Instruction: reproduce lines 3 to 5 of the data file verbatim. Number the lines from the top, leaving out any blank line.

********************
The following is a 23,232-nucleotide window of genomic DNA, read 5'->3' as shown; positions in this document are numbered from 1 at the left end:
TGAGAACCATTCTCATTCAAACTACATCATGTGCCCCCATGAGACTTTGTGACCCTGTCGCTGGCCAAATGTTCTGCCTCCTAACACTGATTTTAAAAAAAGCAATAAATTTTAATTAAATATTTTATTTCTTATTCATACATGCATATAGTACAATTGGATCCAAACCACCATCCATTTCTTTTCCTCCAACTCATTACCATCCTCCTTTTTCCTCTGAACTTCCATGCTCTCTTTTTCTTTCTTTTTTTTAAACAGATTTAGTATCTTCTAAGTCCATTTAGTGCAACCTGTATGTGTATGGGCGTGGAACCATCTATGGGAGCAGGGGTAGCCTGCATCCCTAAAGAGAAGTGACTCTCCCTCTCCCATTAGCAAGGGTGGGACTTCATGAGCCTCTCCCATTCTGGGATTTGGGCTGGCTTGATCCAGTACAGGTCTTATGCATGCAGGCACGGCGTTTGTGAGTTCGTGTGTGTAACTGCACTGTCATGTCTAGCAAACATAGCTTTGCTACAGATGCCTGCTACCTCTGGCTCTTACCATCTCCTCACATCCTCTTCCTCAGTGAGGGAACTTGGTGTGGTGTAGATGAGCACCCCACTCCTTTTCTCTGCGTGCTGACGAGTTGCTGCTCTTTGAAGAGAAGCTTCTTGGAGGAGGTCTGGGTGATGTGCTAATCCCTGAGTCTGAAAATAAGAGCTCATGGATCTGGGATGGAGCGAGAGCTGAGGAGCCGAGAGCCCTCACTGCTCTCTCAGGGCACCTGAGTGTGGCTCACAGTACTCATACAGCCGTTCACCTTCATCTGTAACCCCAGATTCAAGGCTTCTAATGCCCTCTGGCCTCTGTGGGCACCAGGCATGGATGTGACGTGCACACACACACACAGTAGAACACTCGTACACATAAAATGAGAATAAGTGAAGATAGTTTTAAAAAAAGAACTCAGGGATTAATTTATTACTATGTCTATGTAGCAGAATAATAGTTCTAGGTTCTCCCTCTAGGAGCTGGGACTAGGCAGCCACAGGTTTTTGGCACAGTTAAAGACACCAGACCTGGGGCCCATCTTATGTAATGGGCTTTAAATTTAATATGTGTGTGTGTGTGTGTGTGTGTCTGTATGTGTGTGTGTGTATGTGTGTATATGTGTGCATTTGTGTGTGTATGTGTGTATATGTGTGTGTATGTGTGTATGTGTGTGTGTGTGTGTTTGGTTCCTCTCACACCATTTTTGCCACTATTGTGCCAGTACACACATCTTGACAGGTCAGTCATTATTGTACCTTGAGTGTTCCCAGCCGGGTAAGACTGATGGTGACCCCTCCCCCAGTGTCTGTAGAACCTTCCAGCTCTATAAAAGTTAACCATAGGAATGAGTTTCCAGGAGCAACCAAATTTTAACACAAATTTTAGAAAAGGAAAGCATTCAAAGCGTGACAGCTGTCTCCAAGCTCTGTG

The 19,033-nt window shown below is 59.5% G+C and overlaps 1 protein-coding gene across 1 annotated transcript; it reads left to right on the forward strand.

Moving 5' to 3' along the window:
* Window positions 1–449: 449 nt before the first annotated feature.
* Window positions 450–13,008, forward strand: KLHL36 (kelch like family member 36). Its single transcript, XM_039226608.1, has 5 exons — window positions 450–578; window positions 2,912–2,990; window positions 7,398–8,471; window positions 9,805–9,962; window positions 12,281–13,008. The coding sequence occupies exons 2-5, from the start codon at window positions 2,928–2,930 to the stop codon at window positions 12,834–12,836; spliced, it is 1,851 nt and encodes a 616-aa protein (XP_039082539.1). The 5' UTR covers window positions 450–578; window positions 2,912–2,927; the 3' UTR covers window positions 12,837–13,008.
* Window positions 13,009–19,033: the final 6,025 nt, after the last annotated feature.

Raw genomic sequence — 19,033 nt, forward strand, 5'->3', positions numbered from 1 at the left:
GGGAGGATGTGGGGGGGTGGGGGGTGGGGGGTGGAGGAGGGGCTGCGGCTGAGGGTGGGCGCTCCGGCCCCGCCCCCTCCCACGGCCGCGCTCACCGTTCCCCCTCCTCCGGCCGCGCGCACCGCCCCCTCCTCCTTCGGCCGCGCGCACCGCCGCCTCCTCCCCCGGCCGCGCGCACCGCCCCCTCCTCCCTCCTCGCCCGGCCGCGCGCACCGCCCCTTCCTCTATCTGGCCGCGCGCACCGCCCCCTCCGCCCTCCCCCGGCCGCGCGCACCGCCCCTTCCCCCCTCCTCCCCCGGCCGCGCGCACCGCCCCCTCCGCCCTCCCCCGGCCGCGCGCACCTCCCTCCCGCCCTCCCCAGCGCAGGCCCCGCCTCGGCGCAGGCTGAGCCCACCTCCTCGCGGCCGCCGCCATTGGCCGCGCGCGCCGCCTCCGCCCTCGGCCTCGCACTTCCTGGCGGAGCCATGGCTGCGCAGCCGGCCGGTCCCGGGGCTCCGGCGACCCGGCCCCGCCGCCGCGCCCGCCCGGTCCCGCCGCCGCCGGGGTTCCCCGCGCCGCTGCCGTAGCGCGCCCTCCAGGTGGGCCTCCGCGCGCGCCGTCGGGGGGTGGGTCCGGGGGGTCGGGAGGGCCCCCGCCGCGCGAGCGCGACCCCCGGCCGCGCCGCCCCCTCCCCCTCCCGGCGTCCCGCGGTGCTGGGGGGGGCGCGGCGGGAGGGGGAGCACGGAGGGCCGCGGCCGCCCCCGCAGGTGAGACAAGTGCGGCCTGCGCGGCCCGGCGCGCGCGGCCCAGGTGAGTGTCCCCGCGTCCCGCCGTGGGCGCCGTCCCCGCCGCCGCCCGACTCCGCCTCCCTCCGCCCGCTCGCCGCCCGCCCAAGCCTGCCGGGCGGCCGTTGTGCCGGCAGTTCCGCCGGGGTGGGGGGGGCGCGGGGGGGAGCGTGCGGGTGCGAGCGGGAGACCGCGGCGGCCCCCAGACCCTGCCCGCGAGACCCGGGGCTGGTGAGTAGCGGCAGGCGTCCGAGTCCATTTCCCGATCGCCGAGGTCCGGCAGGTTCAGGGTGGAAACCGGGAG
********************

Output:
The 19,033-nt window shown below is 59.5% G+C and overlaps 1 protein-coding gene across 1 annotated transcript; it reads left to right on the forward strand.

Moving 5' to 3' along the window:
* Window positions 1–449: 449 nt before the first annotated feature.